It’s too soon to tell if U.S. movie theaters will ever return to their former glory, but there’s no denying that folks are starting to come back to the multiplex. The nearly $190 million that stateside exhibitors rang up in ticket sales in April is the best month that the industry has had since March of last year.
Like a Hollywood film itself, it’s important that we frame things correctly. Movie houses topped $1 billion in box office receipts in April of 2018 and 2019. The industry is less than 20% back right now. However, investors have been bidding up shares of AMC Entertainment Holdings (NYSE:AMC) and to a lesser extent IMAX (NYSE:IMAX) on the expected rebound.
AMC is one of this year’s biggest winners, soaring nearly sixfold as a meme stock. IMAX, a provider of supersized theatrical experiences, has only seen its stock move 19% higher heading into the new trading week, even though it has more than tripled off of last year’s initial pandemic low. IMAX doesn’t generate the same kind of speculative buzz as the country’s leading multiplex operator, but it could be the smarter play on the revival of the industry.
Let’s all go to the movies
In many ways, AMC and IMAX are connected at the cupholder armrest. They are both at their best when blockbusters are rolling out. And with Hollywood media stocks now cranking out their theatrical releases as at-home premium streaming offerings at (or shortly after) their multiplex debuts, the two are tethered even closer together.
Consumers have the option to screen new releases at home, so it’s going to be the big action films that draw folks to AMC. This has been the IMAX model all along.
Why is IMAX potentially a better investment at this point than AMC? We can start with valuation, where the gap is a lot wider than you might think if you’re only going by a stock chart.
AMC stock has nearly quadrupled since the end of March last year; IMAX has more than doubled. The problem is that AMC has had to sell a lot of stock to stay afloat. Its share count has ballooned over the past year, nearly quadrupling from 104 million in the first quarter of last year to top 400 million in its latest quarter. IMAX’s shares have actually declined slightly from 60.5 million to 59 million in that time. Put another way, AMC’s market cap has popped nearly 16-fold as a a result of the stock price and share count quadrupling since the end of last year’s first quarter.
IMAX has also held up better in the industry’s darkest hour. IMAX either installs new systems and then collects ongoing film royalties or enters as a joint-venture partner with theater chains, and analysts see it returning to healthy profitability by next year. Wall Street doesn’t see AMC getting out of the red until 2024 at the earliest.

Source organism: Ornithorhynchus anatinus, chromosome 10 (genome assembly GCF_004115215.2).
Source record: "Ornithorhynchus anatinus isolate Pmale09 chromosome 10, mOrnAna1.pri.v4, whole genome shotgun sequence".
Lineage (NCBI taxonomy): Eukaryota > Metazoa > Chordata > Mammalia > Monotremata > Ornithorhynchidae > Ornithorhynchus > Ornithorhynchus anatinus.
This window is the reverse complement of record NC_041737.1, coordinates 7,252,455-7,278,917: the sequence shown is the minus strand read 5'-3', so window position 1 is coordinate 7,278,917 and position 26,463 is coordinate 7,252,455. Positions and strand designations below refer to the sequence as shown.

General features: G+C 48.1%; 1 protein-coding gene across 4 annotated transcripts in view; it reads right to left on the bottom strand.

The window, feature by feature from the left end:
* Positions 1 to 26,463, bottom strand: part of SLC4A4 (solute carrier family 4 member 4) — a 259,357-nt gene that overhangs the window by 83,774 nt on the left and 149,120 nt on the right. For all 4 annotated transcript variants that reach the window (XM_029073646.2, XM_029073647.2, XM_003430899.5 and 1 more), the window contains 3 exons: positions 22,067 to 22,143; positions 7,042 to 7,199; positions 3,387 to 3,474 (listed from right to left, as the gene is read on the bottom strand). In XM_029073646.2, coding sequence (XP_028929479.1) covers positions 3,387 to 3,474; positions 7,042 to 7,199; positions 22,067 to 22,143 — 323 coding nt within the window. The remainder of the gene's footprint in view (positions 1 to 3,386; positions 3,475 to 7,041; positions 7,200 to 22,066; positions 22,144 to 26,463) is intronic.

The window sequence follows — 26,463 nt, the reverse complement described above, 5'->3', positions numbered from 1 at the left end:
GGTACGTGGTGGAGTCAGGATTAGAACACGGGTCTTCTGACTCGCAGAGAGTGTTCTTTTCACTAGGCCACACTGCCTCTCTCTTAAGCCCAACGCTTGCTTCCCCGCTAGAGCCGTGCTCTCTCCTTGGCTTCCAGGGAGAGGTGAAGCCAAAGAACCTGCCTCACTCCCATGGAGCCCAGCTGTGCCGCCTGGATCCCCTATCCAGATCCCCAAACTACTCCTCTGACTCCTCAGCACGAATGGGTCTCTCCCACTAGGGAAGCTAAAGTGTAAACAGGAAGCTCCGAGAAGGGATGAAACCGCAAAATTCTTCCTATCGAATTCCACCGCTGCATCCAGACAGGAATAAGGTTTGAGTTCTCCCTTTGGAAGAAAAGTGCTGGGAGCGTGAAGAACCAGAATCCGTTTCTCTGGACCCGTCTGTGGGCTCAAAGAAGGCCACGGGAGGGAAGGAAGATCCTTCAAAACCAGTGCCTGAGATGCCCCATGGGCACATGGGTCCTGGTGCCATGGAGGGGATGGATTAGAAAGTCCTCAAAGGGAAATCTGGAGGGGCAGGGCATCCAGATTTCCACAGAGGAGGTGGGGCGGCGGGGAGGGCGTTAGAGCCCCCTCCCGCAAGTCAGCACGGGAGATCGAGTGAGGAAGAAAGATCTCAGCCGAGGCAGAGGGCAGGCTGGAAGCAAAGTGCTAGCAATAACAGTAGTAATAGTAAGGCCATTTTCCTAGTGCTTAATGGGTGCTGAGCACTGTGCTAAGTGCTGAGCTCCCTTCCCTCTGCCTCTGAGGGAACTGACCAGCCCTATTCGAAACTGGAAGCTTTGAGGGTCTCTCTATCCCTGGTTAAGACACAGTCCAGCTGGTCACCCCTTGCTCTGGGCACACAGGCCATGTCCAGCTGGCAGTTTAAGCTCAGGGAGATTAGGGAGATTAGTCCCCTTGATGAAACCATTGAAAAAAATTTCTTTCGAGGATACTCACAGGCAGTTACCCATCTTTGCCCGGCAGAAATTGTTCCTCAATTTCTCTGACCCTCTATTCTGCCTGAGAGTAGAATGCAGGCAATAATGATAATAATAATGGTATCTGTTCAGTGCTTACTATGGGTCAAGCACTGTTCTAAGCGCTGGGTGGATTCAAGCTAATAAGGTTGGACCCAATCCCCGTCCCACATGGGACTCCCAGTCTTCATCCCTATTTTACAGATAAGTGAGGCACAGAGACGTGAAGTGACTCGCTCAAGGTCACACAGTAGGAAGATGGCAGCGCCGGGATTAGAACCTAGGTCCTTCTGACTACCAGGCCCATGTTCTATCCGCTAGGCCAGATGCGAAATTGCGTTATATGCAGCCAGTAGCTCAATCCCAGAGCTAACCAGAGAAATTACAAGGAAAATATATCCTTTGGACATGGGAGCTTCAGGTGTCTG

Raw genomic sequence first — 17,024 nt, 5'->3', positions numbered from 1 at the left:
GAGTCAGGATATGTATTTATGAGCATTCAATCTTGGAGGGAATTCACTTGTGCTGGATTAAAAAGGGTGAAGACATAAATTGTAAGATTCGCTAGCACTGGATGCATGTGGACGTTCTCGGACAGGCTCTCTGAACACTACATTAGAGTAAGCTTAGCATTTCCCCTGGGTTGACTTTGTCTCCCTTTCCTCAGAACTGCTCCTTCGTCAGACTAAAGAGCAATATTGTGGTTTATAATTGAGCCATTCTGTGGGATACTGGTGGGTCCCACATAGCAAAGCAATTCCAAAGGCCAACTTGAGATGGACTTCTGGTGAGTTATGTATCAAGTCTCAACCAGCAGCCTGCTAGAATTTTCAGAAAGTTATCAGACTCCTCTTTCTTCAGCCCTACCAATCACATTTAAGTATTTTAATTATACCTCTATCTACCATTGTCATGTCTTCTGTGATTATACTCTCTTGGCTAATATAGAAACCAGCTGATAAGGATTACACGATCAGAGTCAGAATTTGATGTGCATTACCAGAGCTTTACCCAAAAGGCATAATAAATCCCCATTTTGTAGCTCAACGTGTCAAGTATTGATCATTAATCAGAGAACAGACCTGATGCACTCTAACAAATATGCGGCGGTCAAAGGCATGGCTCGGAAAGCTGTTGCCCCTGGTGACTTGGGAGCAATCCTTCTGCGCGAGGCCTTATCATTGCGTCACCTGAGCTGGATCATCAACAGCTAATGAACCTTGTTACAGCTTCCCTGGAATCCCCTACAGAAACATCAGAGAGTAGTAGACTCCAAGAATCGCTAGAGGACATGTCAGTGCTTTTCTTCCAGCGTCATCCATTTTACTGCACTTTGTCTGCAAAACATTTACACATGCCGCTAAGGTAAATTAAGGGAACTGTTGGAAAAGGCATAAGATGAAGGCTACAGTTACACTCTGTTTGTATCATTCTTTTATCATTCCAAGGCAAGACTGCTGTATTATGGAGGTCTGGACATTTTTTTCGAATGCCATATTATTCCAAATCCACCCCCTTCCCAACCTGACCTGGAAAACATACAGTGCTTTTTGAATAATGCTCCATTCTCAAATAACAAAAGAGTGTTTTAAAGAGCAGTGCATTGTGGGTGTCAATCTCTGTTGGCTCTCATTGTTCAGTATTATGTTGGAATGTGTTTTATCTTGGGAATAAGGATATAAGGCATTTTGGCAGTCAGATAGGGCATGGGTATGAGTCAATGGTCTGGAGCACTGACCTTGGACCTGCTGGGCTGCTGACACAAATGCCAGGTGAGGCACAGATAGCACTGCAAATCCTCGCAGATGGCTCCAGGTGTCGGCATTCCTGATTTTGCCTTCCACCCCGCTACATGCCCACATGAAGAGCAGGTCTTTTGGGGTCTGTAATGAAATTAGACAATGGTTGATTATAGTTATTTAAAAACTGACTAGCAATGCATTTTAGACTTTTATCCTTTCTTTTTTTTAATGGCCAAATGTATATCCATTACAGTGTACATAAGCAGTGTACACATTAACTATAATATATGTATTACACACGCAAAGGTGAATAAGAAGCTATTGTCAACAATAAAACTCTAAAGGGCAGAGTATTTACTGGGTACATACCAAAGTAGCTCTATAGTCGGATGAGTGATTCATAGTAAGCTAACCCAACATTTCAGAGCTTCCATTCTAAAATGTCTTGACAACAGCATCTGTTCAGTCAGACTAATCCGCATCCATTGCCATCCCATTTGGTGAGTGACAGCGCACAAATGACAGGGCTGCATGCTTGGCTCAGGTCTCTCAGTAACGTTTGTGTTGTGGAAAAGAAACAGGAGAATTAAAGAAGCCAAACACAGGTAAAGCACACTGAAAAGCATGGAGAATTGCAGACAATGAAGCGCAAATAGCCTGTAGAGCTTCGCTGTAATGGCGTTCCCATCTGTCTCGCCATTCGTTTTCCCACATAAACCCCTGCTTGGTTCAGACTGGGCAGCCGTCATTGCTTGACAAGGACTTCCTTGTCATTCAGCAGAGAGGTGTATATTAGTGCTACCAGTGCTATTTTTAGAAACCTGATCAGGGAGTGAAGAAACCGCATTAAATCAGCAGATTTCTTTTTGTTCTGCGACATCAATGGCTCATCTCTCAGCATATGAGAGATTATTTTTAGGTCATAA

Another important factor that’s working in IMAX’s favor is that it’s a stronger international play. F9 — the latest installment in the Fast & Furious franchise — won’t open in the U.S. for another month, but it opened to big numbers overseas this past weekend. IMAX reports that $14 million in ticket sales were achieved at 800 of its screens in China, the Middle East, Russia, and South Korea. Despite the limited opening, it’s the biggest IMAX weekend since late 2019 — and its second-largest international opening weekend even in the month of May.
With a lot of the world recovering from the COVID-19 crisis faster than we have in the U.S., IMAX has seen a smaller hit to its top line. Trailing-year revenue is 60% below where it was during the prior 12 months. It’s been a brutal 91% plunge for AMC.
This isn’t a matter of piling on AMC. The theater operator has done a lot of innovative things during the lull, gaining market share from its smaller peers that hunkered down instead of adapting to the new normal the way that AMC has done. We’re going to see a dramatic uptick in ticket sales now, starting with the upcoming Memorial Day Weekend as AMC — and IMAX — benefit form the one-two combo of major theatrical releases and a growing rate of fully vaccinated theater patrons heading into the telltale summer season.
However, if you are approaching AMC as an investment based on the industry’s turnaround, IMAX checks off the same boxes without quadrupling its share count or having to wait a few years for a return to profitability.
This article represents the opinion of the writer, who may disagree with the “official” recommendation position of a Motley Fool premium advisory service. We’re motley! Questioning an investing thesis — even one of our own — helps us all think critically about investing and make decisions that help us become smarter, happier, and richer.
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